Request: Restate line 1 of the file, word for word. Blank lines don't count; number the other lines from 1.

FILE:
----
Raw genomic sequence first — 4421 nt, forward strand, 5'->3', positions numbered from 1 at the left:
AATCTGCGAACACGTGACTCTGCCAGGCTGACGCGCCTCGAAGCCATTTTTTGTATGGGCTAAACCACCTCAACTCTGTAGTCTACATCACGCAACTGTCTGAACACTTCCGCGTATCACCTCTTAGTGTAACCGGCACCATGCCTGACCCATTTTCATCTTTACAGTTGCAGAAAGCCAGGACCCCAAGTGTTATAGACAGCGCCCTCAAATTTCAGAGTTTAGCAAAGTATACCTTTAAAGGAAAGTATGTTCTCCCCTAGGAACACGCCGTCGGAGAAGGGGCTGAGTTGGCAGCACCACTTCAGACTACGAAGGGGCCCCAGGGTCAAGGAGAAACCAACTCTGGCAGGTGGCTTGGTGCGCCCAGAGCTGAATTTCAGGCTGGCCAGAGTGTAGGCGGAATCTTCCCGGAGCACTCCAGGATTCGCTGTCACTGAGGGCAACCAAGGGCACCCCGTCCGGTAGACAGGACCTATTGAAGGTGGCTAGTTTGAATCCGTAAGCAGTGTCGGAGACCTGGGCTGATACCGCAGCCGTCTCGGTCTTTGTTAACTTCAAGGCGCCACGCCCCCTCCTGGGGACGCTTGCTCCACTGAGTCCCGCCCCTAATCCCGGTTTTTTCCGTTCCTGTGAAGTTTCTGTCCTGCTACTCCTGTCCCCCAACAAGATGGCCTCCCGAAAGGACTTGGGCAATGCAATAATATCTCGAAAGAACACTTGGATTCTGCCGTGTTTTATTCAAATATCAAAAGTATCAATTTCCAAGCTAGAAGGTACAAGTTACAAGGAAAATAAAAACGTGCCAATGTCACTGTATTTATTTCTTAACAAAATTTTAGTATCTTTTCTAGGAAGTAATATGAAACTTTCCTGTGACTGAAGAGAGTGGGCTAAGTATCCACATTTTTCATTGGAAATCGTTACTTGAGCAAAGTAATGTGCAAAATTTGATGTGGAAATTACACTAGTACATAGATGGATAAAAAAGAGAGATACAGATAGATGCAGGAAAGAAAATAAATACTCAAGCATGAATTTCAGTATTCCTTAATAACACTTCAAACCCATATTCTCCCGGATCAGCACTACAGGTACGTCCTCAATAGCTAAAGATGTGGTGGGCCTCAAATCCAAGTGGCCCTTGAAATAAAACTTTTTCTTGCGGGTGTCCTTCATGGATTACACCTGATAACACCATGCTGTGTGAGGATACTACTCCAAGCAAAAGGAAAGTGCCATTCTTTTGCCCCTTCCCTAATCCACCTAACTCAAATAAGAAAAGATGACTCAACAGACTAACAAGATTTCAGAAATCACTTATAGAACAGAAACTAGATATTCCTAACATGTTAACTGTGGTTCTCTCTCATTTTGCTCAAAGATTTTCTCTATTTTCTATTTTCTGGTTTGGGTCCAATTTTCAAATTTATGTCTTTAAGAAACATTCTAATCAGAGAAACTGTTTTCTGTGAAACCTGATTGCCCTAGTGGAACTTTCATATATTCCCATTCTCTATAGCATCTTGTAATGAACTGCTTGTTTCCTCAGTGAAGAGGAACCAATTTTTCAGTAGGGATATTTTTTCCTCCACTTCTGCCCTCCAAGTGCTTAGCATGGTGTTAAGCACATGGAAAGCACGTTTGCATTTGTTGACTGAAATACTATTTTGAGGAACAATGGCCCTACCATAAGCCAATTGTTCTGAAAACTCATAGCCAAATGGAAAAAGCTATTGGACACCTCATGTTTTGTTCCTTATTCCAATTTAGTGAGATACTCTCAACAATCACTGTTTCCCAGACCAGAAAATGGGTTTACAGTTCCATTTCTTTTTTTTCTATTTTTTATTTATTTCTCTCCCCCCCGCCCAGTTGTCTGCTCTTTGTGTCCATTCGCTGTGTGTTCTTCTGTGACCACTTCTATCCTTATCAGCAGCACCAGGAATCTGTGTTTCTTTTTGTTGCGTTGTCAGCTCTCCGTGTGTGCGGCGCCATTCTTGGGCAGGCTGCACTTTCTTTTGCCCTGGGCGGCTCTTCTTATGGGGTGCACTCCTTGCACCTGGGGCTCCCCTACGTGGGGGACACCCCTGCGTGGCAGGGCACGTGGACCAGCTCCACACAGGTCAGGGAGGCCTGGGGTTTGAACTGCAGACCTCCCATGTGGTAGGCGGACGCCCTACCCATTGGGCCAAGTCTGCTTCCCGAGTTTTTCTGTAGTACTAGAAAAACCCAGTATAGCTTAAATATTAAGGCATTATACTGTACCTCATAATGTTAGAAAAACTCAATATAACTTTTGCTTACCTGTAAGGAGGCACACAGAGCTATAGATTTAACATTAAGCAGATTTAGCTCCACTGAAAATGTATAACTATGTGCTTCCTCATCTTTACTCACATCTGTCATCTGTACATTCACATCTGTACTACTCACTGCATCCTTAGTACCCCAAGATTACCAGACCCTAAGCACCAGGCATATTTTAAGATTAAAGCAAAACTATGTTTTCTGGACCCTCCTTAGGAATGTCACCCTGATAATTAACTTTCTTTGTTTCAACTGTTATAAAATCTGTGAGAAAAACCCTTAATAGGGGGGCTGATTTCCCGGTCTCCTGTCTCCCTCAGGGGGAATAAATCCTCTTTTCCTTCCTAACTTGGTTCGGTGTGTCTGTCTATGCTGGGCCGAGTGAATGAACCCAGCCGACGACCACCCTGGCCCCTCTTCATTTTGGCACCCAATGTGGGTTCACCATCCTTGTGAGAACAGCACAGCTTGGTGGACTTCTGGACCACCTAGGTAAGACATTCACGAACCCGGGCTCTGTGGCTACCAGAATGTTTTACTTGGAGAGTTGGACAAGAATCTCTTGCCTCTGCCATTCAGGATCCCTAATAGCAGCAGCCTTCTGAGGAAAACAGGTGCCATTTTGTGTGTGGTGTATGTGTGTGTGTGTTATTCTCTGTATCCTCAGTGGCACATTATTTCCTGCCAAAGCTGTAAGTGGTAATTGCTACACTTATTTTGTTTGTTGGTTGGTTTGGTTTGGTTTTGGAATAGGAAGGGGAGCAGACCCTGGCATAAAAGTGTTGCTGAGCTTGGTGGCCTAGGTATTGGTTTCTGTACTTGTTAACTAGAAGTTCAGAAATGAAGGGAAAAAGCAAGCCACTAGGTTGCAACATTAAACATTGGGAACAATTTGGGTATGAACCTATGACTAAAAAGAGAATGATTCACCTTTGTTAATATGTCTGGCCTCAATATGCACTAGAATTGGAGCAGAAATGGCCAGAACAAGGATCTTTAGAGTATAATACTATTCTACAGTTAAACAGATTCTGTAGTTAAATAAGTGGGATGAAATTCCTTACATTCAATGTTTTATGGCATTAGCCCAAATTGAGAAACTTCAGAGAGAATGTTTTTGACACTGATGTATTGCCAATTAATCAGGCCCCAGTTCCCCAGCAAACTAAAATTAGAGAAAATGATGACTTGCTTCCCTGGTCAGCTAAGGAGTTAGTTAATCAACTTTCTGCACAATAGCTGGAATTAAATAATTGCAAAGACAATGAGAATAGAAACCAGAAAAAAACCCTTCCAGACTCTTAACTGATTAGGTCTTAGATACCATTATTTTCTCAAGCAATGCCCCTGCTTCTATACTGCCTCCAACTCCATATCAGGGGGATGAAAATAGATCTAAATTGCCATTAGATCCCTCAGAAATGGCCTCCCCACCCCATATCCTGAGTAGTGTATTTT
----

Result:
Raw genomic sequence first — 4421 nt, forward strand, 5'->3', positions numbered from 1 at the left: